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ICG Risk Blog - [ November 17, 2004 ]

Five times larger than Fallujah, Mosul falls to a Baathist controlled Iraqi insurgency

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Were this election night, I might be called premature for tipping the race to one candidate over another, but here I think not. I share the opinion that the "Ba'ath Party in Mosul has reconstituted itself and is coordinating attacks in Mosul against Iraqi police, government, and the Kurdish and Christian minorities." I would go so far to presume that the Ba'athist have effectively taken Mosul and we simply weren't attentive. (I'm so reminded of the Mekong delta in the 1960s when we didn't realize that the Viet Cong had taken over the region -- the telltale signs were that that government collected no taxes and its schools had no pupils. In some latter day After Action Report, we will see the precursors in Mosul.)

Consider the following and judge for yourself if US actions in Mosul can be restricted to a "significant operation to secure police stations in the area and make sure they can be put to use again":

  • Mosul and the Governate (province) of Ninewa contributed "hundreds of thousands of officers to elite military units, and the intelligence and Mukhabarat, or security, services [numbering as high as] 10 percent of the population" or over 300,000
  • Sunni Arabs loyal to Hussein were moved into Kurdish areas along the Tigris river
  • Those privileged Ba'athists were purged from dominance in all areas of Iraqi society: military, local, and national governments "over the objections of some Iraqis who feared that the move would alienate the Sunni minority and deprive the post-Hussein regime of the expertise needed to keep the country functioning"
  • Ba'ath Party officials met in Hasakah on the Syrian-Iraqi border in late September, electing a new party leader and appointing officials to run operations in all Iraqi cities
  • These newly reconstituted Ba'athists expelled "all party members who have worked with American forces, the interim Iraqi government, or the Kurdish political parties"
  • Ba'athists have reorganized under a "new, young leadership, mostly from the Mukhabarat and the special military forces" while broadening their base among traditional Sunni Arab tribes "by recruiting the sons of major sheiks"
  • Ba'athists are the prime mover in Mosul's resistance with two armed wings, Umm al-Rimah (mother of all spears) and Hadbah, unlike the "loose-knit coalition [of] tribal militia commanders and jihadi cells" in Fallujah
  • Mosul's Police defected en masse to these wings thereby granting them the "full cooperation of the police"
  • Ba'athists seized the University of Mosul, already "under the sway of Islamic extremists" when the attack commenced on Fallujah
  • Mosul was previously on the relatively pacified list of Iraqi cities, even considered a role model by some for a new Iraqi administration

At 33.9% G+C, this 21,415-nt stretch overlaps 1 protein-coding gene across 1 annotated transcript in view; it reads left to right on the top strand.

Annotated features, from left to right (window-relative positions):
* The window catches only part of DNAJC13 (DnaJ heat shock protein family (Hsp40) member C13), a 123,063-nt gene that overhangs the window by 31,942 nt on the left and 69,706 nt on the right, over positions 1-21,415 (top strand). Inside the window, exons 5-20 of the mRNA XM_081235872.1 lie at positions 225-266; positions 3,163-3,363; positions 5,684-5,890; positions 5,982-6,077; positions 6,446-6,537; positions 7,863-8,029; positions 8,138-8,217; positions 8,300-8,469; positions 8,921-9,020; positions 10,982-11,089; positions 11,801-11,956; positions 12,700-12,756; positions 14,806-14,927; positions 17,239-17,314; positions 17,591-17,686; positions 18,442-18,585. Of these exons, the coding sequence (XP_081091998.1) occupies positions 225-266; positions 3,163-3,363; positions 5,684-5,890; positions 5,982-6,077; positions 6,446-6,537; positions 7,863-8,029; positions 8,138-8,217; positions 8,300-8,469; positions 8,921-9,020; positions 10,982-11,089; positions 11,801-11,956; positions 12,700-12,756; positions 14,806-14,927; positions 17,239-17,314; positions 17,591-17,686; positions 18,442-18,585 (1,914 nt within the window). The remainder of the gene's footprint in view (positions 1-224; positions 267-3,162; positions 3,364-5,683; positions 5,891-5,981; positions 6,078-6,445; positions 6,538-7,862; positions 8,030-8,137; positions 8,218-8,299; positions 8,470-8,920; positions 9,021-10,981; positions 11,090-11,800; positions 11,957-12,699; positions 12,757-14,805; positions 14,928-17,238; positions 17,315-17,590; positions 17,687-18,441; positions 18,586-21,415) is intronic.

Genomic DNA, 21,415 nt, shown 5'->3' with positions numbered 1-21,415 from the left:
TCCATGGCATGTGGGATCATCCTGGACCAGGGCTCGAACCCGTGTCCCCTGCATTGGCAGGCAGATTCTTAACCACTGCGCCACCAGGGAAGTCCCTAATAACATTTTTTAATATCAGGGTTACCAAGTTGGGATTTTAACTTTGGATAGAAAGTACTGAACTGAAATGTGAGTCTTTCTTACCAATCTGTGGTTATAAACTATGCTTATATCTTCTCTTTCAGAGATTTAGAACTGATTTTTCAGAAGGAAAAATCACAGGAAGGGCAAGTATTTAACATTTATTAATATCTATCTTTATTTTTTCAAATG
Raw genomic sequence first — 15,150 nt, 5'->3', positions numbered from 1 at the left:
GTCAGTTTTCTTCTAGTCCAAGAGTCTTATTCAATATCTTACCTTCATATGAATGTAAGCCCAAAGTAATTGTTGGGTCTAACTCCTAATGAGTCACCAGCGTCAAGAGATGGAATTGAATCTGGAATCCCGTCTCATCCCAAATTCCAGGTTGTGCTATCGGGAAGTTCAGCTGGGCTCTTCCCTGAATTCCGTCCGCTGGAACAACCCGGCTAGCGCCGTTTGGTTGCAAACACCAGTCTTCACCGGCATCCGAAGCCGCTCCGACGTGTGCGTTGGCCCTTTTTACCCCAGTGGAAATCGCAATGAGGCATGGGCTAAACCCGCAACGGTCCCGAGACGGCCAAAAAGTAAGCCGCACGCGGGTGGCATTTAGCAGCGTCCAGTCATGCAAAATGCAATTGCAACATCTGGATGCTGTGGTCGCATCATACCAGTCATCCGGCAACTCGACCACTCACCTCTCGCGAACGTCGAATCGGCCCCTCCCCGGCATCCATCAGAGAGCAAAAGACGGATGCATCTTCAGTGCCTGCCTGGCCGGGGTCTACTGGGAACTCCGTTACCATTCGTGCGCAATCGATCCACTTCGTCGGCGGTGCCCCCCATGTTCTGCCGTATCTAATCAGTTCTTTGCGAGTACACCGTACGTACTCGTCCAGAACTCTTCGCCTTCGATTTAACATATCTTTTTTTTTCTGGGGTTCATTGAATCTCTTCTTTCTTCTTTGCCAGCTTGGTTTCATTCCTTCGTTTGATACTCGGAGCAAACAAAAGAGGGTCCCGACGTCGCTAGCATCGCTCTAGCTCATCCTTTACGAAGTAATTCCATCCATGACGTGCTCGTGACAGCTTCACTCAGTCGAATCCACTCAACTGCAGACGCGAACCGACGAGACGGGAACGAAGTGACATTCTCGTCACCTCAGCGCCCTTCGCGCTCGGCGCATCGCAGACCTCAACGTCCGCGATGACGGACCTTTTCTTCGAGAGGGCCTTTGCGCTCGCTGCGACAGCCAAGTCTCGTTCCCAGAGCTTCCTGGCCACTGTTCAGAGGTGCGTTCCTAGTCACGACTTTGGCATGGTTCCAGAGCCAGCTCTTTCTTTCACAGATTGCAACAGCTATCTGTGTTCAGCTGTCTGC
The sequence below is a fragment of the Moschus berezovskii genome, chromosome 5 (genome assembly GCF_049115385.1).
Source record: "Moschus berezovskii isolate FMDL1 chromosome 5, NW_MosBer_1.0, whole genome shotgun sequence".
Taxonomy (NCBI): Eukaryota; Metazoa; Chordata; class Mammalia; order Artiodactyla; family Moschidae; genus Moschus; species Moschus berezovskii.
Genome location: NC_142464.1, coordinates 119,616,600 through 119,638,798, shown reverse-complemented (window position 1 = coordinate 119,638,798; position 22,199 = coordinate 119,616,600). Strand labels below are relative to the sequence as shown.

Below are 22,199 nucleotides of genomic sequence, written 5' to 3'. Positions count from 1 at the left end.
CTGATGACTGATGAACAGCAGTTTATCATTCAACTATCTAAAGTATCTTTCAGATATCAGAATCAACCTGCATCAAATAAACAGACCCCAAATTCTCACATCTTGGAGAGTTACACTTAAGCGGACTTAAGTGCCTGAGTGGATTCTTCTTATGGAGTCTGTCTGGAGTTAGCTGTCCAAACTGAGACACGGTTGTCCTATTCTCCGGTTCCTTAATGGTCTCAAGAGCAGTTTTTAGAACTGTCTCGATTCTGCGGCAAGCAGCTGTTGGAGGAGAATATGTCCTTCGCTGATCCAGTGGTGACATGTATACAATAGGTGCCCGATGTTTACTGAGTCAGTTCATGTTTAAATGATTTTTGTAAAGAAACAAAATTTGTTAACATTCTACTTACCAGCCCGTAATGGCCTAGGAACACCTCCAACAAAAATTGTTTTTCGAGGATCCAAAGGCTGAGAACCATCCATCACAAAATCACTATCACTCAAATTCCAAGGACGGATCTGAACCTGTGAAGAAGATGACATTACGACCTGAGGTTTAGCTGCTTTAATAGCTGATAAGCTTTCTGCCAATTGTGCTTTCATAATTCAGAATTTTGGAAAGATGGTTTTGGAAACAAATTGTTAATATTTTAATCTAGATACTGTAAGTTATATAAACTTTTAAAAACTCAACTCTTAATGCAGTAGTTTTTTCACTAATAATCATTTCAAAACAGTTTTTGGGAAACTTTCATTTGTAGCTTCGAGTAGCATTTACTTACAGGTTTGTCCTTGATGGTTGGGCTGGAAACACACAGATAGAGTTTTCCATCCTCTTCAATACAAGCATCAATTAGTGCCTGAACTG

Of the three-step US process for holding orderly elections in the near term and preparing a US exit in the medium term, only the first is under nominal US control:

  • Clear out the insurgents
  • Build up the Iraqi security forces
  • Develop and install local governments in preparation for national elections

Things are especially demanding as the "Iraqifying" of security and politics is increasingly appearing to be Ba'athist rather than coalition control. I find the failure to create a climate for a viable new Iraqi police force made startlingly clear by the fact that the local "Iraqi police had been ordered off the streets" of Mosul even as new Iraqi police and military units joined US forces from elsewhere.

Unlike Fallujah, which was largely emptied of its residents, some 1.5 million remain in Mosul. A goodly number of those can be assumed to be Ba'athists and insurgents while more are sympathizers willing to pass information and act as a command and control network. Mosul would be Fallujah run riot.

"Reconstruction is as essential as the actual purging of the insurgents," but how can any Iraqi city ever be made sufficiently secure to permit US military engineers to rebuild to rebuild basic infrastructure that "was damaged, not only by fighting but also by years of neglect.

The Ba'athists will insure that we have to leave the cities we assault "with no running water, living in sewage." How can we not leave a devastating anti-American sentiment in our withdrawal while the Ba'athist move in as have Hamas and Hezbollah in Palestine to provide essential services.

Mosul sounds more like Mekong.

Note: I refer readers needing good maps of Iraq to the Map Centre of the Humanitarian Information Center (HIC) working under the UN Office of the Humanitarian Coordinator for Iraq (UNOHCI).

US, Iraqi troops fight to retake control in Mosul
By Thanassis Cambanis
Boston Globe
November 17, 2004

Troops Move To Quell Insurgency In Mosul
Cleric Vows to Turn Iraq 'Into One Big Fallujah'
By Anthony Shadid
Washington Post
November 17, 2004

Gordon Housworth



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